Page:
By Natasha Wiseman
Technologies which could transform the shape of the water industry of the future will be on show at the fifth BlueTech Forum, to be held in San Francisco.
Water industry market intelligence specialist BlueTech Research has taken a broad view of innovation in its event, titled “20:20 Vision – Insights to Future-proof Your Water Strategy”. The Innovation Showcase at the June 1 event will showcase the work of 11 companies, nominated by the O2 Environmental Technology Assessment Group (TAG).
Chief executive and founder of BlueTech Research, Paul O Callaghan said: “BlueTech Forum aims to give real insight into some of the most exciting clean tech being developed today, while taking an in depth view of the serious environmental issues facing the planet.
“It’s appropriate that BlueTech Forum is being held in California, where the population has faced the reality of water shortages. Many of the technologies we have selected to showcase address the pressing issues of water reuse and water quality and are being developed and applied in the state.
“The water industry does not exist in its own separate bubble, but is affected by changes happening in other industries and other types of business,” said O’Callaghan. “Developments in the Internet of Things and the potential of cloud-based control systems have the potential to completely revolutionize the way water networks are managed and controlled.
“It is also important to consider the growth of micro economies – of the potential impact of sharing business models such as Airbnb. In future, technology providers could become pseudo operators; we could increasingly see the rise of service-based business models, and industrial users could become part of the bio-based circular economy through recycling and reuse.
“The companies taking part in the Innovation Showcase at BlueTech Forum all have the potential to become part of this new landscape of the future. By understanding what they can offer, today’s decision-makers will be in a better position to anticipate the changes ahead and to future-proof their business.”
11 of the Best
Among the technologies chosen for the Innovation Showcase will be developments in analytics, smart control systems, a localized wastewater system, and advanced technologies for potable water reuse. BlueTech Research is targeting the event at high-level decision-makers such as chief technical officers, strategy advisors, and representatives of industrial users such as the food and beverage industry and oil and gas.
Representatives of the companies featured in the Innovation Showcase will have the opportunity to present detailed information to delegates about each innovative technology, the problem it sets out to solve, the experience during rollout, and the potential return on investment.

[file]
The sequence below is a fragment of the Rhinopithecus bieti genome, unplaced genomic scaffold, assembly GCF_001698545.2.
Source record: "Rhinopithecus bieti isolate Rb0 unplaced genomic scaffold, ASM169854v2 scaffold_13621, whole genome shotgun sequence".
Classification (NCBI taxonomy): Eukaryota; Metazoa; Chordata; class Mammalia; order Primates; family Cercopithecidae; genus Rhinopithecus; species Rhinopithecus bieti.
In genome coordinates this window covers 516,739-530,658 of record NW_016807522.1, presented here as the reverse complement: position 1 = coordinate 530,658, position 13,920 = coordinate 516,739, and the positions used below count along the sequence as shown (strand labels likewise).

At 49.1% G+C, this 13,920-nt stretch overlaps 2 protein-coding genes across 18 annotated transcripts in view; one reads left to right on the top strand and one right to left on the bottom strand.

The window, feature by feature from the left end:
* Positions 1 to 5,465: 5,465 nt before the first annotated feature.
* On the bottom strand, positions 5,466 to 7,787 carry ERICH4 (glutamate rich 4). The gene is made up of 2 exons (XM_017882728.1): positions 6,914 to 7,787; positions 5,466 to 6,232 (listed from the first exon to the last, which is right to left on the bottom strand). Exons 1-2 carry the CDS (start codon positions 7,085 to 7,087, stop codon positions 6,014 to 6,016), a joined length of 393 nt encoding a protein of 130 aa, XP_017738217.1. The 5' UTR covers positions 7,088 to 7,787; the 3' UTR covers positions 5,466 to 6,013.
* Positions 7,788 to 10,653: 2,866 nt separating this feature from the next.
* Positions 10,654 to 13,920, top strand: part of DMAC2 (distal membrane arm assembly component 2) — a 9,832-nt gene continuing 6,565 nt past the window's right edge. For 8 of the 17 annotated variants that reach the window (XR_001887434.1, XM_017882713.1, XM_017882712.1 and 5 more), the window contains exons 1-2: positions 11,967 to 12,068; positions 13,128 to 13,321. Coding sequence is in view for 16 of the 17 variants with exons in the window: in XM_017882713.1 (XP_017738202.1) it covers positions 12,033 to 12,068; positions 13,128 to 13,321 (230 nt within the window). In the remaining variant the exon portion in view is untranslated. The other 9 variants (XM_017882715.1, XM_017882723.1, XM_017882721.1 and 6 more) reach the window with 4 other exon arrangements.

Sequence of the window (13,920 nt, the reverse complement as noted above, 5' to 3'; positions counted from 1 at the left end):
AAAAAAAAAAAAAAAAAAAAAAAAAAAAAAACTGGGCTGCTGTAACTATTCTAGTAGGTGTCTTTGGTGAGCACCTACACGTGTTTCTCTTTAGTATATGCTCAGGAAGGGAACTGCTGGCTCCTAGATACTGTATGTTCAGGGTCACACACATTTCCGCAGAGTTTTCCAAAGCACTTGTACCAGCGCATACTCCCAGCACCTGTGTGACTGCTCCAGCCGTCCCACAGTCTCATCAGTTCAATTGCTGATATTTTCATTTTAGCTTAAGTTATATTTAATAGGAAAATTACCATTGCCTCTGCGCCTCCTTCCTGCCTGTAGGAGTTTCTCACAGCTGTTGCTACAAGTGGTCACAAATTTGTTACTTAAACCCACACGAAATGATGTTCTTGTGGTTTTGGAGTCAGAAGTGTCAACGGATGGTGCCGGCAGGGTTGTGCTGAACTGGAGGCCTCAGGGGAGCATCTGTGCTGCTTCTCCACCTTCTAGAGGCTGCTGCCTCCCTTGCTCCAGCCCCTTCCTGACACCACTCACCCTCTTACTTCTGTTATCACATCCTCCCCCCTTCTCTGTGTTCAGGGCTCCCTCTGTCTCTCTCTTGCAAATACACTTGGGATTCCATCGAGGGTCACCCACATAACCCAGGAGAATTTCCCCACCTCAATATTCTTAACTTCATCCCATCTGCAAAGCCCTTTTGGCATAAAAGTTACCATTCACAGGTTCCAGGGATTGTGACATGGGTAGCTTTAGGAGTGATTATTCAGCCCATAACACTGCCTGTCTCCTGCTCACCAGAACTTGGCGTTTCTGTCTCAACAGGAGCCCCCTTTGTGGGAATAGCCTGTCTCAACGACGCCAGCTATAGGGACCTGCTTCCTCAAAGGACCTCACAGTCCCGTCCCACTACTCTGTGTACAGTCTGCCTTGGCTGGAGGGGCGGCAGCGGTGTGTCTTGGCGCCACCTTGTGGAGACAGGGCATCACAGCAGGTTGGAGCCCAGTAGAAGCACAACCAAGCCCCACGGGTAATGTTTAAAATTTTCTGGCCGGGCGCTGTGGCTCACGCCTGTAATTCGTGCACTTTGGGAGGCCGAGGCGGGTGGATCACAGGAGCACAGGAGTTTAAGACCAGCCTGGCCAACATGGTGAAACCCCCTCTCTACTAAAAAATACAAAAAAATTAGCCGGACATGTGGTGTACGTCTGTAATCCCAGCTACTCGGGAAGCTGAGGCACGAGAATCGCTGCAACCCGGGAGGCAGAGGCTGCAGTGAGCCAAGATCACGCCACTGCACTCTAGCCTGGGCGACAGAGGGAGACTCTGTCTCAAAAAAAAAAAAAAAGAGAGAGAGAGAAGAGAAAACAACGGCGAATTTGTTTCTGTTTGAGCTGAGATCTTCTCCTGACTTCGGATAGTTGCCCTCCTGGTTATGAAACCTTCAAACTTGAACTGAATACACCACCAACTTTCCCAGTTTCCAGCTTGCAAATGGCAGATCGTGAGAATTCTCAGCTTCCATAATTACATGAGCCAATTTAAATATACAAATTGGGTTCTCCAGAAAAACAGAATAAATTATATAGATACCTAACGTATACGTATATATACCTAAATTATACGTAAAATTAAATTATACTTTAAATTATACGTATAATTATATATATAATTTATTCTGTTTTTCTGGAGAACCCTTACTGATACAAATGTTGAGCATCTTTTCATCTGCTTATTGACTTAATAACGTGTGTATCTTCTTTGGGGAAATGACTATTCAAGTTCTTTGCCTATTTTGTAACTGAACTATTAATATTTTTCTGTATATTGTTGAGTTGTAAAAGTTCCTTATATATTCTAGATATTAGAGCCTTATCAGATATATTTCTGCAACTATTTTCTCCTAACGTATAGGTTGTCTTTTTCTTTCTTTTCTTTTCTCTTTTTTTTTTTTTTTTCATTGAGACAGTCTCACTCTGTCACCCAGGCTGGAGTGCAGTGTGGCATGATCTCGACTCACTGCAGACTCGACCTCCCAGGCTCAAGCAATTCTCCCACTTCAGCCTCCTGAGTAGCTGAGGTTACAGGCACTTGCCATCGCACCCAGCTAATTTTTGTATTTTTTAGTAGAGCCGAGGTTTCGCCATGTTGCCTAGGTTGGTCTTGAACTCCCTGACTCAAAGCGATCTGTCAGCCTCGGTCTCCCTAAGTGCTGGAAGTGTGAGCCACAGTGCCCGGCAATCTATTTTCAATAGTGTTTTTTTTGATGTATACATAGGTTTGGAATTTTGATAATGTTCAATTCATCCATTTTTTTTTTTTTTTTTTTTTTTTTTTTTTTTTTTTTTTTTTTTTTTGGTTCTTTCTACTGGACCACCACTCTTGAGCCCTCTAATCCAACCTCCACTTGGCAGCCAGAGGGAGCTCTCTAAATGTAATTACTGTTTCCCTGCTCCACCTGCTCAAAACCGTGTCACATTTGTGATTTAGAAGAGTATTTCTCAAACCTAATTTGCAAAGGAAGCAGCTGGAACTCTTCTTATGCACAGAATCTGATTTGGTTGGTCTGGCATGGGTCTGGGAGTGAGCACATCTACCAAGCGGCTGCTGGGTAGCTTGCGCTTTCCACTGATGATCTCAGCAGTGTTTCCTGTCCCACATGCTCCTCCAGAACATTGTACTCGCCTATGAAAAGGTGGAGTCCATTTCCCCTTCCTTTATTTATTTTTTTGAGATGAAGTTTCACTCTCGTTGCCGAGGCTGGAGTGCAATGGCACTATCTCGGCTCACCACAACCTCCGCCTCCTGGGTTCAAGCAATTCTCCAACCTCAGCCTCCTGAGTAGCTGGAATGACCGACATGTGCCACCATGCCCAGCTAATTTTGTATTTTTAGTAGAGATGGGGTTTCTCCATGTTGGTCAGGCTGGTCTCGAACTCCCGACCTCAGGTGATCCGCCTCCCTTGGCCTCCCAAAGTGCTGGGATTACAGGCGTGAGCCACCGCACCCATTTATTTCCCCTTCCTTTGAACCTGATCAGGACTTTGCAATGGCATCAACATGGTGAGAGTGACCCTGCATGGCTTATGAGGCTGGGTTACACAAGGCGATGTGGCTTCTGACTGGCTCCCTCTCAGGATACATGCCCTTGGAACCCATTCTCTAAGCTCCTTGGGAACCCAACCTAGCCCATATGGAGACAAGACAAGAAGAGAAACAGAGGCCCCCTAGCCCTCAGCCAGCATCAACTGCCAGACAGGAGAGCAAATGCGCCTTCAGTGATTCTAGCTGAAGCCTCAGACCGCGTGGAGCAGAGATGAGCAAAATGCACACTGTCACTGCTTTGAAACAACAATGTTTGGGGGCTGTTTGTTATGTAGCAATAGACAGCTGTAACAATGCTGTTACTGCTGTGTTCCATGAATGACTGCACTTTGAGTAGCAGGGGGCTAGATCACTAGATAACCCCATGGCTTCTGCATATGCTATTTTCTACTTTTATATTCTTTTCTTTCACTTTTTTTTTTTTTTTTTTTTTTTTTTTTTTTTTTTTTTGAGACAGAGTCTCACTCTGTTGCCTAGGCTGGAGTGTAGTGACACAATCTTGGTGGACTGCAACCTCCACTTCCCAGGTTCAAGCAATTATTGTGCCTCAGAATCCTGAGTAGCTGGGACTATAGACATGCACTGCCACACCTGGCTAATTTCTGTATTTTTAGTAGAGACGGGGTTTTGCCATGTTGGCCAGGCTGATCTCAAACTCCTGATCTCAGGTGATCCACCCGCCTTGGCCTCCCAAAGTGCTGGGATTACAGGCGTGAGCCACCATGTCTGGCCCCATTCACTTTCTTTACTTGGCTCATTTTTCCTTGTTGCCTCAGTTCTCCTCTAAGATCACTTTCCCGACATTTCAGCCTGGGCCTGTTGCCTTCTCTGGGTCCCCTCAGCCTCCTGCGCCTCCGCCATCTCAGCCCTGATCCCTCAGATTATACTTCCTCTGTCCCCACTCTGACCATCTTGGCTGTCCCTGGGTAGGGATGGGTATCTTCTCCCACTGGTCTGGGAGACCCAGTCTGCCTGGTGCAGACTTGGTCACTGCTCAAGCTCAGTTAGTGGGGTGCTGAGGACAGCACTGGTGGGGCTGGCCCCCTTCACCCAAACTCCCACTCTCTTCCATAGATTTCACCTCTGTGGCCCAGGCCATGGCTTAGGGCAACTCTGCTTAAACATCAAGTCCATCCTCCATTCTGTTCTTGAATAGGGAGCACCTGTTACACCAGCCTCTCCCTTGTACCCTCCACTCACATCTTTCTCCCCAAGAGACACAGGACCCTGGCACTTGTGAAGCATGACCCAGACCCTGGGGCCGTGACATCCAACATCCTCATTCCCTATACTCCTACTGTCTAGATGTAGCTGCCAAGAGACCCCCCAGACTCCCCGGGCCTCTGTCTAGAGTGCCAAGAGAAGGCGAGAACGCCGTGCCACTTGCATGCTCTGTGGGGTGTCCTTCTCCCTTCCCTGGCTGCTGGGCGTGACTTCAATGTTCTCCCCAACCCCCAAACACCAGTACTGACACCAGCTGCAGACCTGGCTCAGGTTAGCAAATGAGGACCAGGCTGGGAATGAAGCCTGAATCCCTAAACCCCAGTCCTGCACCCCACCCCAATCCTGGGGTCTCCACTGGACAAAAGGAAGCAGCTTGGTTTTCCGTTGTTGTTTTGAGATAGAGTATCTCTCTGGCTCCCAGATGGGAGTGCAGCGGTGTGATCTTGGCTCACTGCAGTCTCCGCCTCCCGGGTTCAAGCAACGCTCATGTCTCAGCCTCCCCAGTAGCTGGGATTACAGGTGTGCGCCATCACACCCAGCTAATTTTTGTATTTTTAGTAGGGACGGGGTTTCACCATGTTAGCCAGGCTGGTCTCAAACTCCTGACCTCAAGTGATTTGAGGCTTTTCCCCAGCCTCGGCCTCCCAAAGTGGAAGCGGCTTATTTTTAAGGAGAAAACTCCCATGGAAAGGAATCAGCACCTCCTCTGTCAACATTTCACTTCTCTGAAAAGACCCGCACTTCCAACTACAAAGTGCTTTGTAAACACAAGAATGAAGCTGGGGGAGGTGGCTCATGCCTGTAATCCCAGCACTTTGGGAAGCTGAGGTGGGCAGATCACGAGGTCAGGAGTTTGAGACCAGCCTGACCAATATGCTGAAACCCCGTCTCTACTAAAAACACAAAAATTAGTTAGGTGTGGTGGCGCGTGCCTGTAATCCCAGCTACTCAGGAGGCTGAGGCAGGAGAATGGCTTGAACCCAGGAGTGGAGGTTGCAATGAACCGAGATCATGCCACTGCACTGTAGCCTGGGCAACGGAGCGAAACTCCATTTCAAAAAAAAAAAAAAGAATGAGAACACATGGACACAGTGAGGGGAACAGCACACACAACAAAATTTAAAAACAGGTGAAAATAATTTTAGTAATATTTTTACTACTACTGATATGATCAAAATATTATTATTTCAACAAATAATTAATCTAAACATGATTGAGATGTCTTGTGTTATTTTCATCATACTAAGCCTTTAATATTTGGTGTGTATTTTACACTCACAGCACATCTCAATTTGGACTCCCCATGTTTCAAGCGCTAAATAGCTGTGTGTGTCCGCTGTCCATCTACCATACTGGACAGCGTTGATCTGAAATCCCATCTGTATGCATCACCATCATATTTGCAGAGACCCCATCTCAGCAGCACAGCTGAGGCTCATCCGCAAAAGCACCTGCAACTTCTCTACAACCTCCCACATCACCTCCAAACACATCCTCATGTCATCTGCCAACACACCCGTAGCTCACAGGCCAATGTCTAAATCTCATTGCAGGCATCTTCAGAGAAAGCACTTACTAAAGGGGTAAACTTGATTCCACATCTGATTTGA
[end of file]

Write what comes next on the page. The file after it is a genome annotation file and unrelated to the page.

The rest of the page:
Two of the companies featured will be chosen to receive the BlueTech Disrupt-O-Meter Award and the BlueTech Truffle Award and will be invited to join the Innovation Pavilion at the Water Environment Federation Technical Exhibition & Conference (WEFTEC) in New Orleans in September.
BlueTech Forum features a strong showing from California, with companies including Spiral Water, manufacturers of a revolutionary self-cleaning water filter, Pasteurization Technology Group, which has created an energy-efficient pasteurization system for wastewater which recycles heat, as well as Water Planet, a Los Angeles-based company which focuses on water reuse.
Also featured are Boston-based OptiRTC, a cloud-based smart stormwater management system, as well as Boston’s Oasys Water, which specializes in membranes for desalination and water treatment.
Apana, from Washington State, will be presenting a cloud-based water analytics system designed for industrial use; meanwhile, FATHOM, from Phoenix, AZ, will be demonstrating analytics specifically designed for utilities.
Organica, from Princeton, NJ, will be demonstrating the benefits of localized wastewater treatment systems, while Xylem, from New York State, will be championing the advantages of its integrated biological filter and advanced oxidation treatment for potable water.
Representatives from Israel-based NanoSpun will explain its next-generation microbial encapsulation for contaminant removal, and Japanese Hitachi Pegasus Technology will be showing advanced bio-encapsulation methods for nitrogen removal.
Proven and Adopted
Some of the technologies on show have already been widely adopted in the marketplace. FATHOM, a utility data platform developed by Global Water Resources of Phoenix, AZ, is already in use on four million meters in the U.S.
FATHOM uses the Internet of Things approach to gather, curate, and assess data from smart meters, allowing utilities to gain full understanding and control of the process from meter, to customer, to cash.
Graham Symmonds, Chief Knowledge officer of FATHOM, said: “The beauty of our system is that it was developed by a water utility for a water utility — so we know it works. Smart data can help water utilities increase revenue, decrease costs, save water, and improve service to customers.”